A state diagram, sometimes known as a state machine diagram, is a type of behavioral diagram in the Unified Modeling Language (UML) that shows transitions between various objects. Using our collaborative UML diagram software, build your own state machine diagram with a free Lucidchart account today!
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What is a state diagram in UML?
A state machine is any device that stores the status of an object at a given time and can change status or cause other actions based on the input it receives. States refer to the different combinations of information that an object can hold, not how the object behaves. In order to understand the different states of an object, you might want to visualize all of the possible states and show how an object gets to each state, and you can do so with a UML state diagram.
Each state diagram typically begins with a dark circle that indicates the initial state and ends with a bordered circle that denotes the final state. However, despite having clear start and end points, state diagrams are not necessarily the best tool for capturing an overall progression of events. Rather, they illustrate specific kinds of behavior—in particular, shifts from one state to another.
State diagrams mainly depict states and transitions. States are represented with rectangles with rounded corners that are labeled with the name of the state. Transitions are marked with arrows that flow from one state to another, showing how the states change. Below, you can see both these elements at work in a basic diagram for student life. Our UML diagram tool can help you design any custom state machine diagram.
State diagram applications
Like most UML diagrams, state diagrams have several uses. The main applications are as follows:
Depicting event-driven objects in a reactive system.
Illustrating use case scenarios in a business context.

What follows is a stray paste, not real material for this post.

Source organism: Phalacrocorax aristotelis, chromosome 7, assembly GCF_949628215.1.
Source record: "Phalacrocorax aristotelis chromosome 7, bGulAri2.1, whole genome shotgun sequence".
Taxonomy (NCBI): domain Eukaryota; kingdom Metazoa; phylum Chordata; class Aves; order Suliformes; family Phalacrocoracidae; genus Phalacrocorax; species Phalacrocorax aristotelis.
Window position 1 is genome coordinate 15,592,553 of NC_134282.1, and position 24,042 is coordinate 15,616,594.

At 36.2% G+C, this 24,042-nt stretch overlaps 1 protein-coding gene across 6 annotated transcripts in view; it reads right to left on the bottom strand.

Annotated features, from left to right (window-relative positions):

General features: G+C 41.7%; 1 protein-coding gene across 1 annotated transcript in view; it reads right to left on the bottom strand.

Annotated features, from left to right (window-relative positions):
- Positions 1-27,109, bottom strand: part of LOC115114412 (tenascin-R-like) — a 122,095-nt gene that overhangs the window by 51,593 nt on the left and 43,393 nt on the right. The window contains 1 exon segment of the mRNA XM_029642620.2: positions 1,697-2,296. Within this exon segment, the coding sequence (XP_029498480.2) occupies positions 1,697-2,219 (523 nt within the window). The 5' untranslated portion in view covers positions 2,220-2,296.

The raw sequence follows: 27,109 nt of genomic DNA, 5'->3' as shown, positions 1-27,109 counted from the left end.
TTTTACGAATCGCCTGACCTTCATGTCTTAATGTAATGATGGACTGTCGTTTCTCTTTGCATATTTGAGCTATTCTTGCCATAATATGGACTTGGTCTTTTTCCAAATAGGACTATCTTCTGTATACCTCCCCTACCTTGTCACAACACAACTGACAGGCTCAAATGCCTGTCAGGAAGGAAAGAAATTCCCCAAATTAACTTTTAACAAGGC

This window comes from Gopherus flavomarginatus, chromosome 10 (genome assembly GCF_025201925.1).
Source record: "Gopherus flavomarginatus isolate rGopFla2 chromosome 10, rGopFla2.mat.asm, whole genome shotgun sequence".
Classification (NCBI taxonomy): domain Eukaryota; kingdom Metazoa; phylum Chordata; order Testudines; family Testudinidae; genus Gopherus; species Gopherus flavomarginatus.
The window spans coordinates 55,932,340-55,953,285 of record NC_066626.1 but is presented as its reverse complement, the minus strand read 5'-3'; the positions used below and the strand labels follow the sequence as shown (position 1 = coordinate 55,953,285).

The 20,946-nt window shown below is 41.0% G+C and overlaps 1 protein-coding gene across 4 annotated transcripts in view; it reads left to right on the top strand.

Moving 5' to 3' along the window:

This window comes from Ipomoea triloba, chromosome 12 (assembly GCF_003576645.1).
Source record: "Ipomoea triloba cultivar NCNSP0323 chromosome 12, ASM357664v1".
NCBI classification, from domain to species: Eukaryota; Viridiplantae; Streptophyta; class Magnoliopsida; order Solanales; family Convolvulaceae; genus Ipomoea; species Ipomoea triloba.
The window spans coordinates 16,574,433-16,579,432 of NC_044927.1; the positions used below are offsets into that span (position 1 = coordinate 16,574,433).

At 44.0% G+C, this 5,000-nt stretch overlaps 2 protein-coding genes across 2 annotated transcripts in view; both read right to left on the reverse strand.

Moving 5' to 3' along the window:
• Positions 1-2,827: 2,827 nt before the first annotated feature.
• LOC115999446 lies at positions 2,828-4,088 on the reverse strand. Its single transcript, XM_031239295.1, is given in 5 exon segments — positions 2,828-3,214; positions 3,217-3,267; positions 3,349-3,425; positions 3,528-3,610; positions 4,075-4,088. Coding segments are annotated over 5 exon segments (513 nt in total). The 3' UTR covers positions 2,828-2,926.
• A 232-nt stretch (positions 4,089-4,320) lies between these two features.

Describing how an object moves through various states within its lifetime.
Showing the overall behavior of a state machine or the behavior of a related set of state machines.
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State diagram symbols and components
You can include many different shapes in a state diagram, particularly if you choose to combine it with another diagram. This list summarizes the most common shapes you may encounter.
A state that has substates nested into it. See the university state diagram example below. “Enrollment” is the composite state in this example because it encompasses various substates in the enrollment process.
A diamond symbol that indicates a dynamic condition with branched potential results.
An instance that triggers a transition, labeled above the applicable transition arrow. In this case, “classes end” is the event that triggers the end of the “Being taught” state and the beginning of the “Final exams” state.
The point at which an object escapes the composite state or state machine, denoted by a circle with an X through it. The exit point is typically used if the process is not completed but has to be escaped for some error or other issue.
A marker for the first state in the process, shown by a dark circle with a transition arrow.
A Boolean condition that allows or stops a transition, written above the transition arrow.
A rectangle with rounded corners that indicates the current nature of an object.
A state contained within a composite state's region. In the university state machine diagram found below, “Open for enrollment” is a substate in the larger “Enrollment” composite state.
A circle with a dot in it that indicates that a process is terminated.
An arrow running from one state to another that indicates a changing state.
A behavior that results when a state transitions, written above the transition arrow.
A type of message that actively moves an object from state to state, written above the transition arrow. In this example, “Issue with reservation” is the trigger that would send the person to the airport travel agency instead of the next step in the process.
State diagram examples
Calendar availability state diagram example
This state machine diagram example shows the process by which a person sets an appointment on their calendar. In the “Check date” composite state, the system checks the calendar for availability in a few different substates. If the time is not available on the calendar, the process will be escaped. If the calendar shows availability, however, the appointment will be added to the calendar.
University state diagram example
This state diagram shows the process of enrollment and classes at a university. The composite state “Enrollment” is made up of various substates that will lead students through the enrollment process. Once the student has enrolled, they will proceed to “Being taught” and finally to “Final exams.”
Airport check-in state diagram example
The following example simplifies the steps required to check in at an airport. For airlines, a state diagram can help to streamline processes and eliminate unnecessary steps.